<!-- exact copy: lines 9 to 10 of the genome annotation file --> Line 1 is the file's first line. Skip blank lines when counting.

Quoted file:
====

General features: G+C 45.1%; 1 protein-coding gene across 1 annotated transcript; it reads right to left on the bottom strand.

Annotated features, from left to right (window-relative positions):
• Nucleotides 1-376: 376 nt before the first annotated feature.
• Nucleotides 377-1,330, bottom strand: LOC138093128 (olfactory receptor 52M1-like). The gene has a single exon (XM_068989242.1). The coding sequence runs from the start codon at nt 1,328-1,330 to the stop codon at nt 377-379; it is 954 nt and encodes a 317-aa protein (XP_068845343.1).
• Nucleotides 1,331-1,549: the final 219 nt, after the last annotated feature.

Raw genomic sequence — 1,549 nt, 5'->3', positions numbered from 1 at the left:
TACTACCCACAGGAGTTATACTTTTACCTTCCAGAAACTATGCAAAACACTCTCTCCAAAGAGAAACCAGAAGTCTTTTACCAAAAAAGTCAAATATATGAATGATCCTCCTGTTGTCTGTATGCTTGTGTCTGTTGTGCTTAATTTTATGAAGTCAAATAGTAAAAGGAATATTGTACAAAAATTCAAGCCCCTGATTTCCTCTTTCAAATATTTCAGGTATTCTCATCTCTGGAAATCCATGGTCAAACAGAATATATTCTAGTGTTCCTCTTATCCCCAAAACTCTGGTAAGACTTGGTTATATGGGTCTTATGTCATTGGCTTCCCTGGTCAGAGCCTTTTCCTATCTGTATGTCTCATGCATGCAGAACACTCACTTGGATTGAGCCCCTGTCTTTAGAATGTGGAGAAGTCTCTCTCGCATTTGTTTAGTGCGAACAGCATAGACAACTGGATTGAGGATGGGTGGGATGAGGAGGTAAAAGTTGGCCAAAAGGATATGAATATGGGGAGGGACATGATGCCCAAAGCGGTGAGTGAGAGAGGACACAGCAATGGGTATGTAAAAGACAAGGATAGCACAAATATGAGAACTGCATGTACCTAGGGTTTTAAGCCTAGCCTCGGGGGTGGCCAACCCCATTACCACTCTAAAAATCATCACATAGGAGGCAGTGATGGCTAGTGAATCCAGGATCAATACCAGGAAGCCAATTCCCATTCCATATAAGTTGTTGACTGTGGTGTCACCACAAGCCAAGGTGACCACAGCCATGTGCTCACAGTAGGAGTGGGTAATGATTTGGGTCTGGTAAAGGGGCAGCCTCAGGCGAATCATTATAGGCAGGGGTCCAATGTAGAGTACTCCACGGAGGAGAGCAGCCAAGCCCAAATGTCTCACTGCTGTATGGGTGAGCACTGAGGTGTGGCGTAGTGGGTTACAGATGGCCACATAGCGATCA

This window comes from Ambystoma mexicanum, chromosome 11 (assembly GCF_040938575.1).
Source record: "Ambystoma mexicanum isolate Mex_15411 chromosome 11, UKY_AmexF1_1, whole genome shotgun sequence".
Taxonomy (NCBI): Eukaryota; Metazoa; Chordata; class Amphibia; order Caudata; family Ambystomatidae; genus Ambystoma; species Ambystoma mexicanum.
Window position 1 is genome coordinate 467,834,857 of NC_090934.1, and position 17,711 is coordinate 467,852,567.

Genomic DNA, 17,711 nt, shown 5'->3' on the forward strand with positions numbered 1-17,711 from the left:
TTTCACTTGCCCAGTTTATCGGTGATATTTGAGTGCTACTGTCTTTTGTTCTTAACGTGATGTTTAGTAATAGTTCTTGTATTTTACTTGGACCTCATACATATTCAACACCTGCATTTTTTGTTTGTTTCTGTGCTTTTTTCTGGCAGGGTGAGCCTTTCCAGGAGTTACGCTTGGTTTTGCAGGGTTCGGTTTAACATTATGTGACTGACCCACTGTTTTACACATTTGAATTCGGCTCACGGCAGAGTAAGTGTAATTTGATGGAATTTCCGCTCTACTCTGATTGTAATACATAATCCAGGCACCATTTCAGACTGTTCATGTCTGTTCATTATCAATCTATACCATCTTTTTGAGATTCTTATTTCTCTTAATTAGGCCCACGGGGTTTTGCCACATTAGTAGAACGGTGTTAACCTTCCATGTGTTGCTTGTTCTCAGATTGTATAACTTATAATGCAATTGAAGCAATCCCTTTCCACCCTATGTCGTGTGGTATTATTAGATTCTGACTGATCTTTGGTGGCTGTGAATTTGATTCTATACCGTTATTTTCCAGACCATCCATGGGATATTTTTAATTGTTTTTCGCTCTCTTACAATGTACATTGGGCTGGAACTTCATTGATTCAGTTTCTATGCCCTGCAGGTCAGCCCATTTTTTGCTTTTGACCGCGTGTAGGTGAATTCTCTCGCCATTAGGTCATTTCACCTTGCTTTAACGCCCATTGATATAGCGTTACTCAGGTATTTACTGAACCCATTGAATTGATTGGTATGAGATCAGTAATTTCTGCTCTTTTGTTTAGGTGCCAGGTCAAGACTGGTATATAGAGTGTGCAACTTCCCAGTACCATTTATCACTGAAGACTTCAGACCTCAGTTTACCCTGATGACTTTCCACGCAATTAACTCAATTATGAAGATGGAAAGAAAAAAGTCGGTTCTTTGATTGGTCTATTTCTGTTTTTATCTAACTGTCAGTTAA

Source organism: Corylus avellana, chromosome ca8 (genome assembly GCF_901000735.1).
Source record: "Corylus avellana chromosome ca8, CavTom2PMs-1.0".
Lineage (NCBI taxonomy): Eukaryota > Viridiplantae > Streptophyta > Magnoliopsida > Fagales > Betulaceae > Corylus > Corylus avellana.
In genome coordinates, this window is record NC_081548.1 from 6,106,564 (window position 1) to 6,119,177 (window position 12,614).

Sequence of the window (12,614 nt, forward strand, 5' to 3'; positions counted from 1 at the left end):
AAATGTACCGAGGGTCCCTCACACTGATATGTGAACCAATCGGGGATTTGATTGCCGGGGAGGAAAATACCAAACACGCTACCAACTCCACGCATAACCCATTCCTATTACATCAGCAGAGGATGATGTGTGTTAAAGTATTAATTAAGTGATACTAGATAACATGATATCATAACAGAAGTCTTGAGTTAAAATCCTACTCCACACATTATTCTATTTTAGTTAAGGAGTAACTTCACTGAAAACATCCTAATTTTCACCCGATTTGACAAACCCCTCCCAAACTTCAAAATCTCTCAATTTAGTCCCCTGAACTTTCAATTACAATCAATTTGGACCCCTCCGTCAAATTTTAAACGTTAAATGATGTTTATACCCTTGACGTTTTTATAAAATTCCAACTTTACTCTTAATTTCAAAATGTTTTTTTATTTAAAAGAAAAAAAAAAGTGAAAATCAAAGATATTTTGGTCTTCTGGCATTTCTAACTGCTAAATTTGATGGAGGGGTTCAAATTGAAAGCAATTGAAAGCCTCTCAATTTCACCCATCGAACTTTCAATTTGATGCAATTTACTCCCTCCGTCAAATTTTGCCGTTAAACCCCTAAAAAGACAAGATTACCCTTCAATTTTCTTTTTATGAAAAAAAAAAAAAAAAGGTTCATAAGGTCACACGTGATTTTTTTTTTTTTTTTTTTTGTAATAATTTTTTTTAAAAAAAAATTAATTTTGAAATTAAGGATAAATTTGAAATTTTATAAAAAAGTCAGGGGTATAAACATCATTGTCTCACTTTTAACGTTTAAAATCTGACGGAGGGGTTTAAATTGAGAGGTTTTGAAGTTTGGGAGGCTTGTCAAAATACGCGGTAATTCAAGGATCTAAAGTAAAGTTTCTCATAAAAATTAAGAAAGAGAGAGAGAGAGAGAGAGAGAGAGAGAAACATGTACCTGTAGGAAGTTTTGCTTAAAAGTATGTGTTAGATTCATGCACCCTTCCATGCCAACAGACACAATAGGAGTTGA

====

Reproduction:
Source record: "Ambystoma mexicanum isolate Mex_15411 chromosome 11, UKY_AmexF1_1, whole genome shotgun sequence".
Taxonomy (NCBI): Eukaryota; Metazoa; Chordata; class Amphibia; order Caudata; family Ambystomatidae; genus Ambystoma; species Ambystoma mexicanum.